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A Tale of Two Cities

Sam Sullivan -- the "crazy" guy from my earlier post about Vancouver's municipal elections -- beat the arrogant, self-serving Jim Green, and becomes Canada's first quadraplegic big-city mayor.  He has to work with a council that consists of 5 right-tending and 5 left-tending members (those terms in Vancouver politics are hazy at best). 

Jim Green lost to Sam Sullivan by just about the same number of votes given to another candidate, James Green, an independent who in the usual scheme of things should have been expected to receive just a few hundreds of votes, not the 4,000 he got.

Just as interesting, this map of the results by polling division shows that, politically, we have two distinct cities in Vancouver.


The older inner city neighbourhoods -- Hastings, Strathcona, Grandview, the West End --, the oldest suburbs -- Cedar Cottage, Sunrise, Kitsilano, Marpole --, and perhaps more surprisingly, the South Shore of False Creek, clung tenaciously to the left-leaning COPE and its deal-with-the-devil of Jim Green.  The rest of the city -- historically the old municipalities of Point Grey and South Vancouver, endless stretches of single family housing -- reverted to Sullivan and his rejuvenated NPA.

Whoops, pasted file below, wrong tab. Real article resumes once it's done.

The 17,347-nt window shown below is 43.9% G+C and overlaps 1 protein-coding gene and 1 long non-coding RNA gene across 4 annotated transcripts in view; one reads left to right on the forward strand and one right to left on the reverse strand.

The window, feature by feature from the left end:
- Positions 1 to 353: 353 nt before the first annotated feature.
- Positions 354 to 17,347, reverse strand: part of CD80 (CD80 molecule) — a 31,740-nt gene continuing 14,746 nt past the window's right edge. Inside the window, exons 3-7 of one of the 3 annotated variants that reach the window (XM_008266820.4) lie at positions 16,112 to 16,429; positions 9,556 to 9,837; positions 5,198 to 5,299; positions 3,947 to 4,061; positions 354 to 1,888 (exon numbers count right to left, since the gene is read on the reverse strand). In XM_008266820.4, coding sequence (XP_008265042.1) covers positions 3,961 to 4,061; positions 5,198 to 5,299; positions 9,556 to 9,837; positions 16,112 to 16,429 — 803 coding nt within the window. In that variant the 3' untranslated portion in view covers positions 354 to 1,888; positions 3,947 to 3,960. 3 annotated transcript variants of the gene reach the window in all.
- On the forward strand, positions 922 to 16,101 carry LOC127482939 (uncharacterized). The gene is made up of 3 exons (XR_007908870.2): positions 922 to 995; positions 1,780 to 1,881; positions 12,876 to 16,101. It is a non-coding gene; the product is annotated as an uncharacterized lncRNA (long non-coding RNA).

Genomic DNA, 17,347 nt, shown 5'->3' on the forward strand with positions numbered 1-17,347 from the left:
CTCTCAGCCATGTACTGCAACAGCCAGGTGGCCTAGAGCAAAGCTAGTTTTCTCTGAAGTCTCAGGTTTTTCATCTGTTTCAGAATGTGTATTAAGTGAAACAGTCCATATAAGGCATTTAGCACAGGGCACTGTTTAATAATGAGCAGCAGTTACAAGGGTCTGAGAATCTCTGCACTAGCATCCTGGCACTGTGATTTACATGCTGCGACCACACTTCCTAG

The map interestingly shows the demographic result of new and upscale developments in the West End.  Both Coal Harbour and Yaletown carve red enclaves from the traditional green.

Will this election cause any changes over the next three years?  I doubt it.  The incoming group supports the two biggest ticket items so there is no chance that either the Olympics or the RAV line will be scrapped.  The safe injection site seems safe enough.  There won't be a red light district before the Olympics.   The biggest changes may be seen at the regional level, where several suburban mayors were replaced, most notably Doug McCallum in Surrey.

November 20, 2005 in B.C., Vancouver | Permalink


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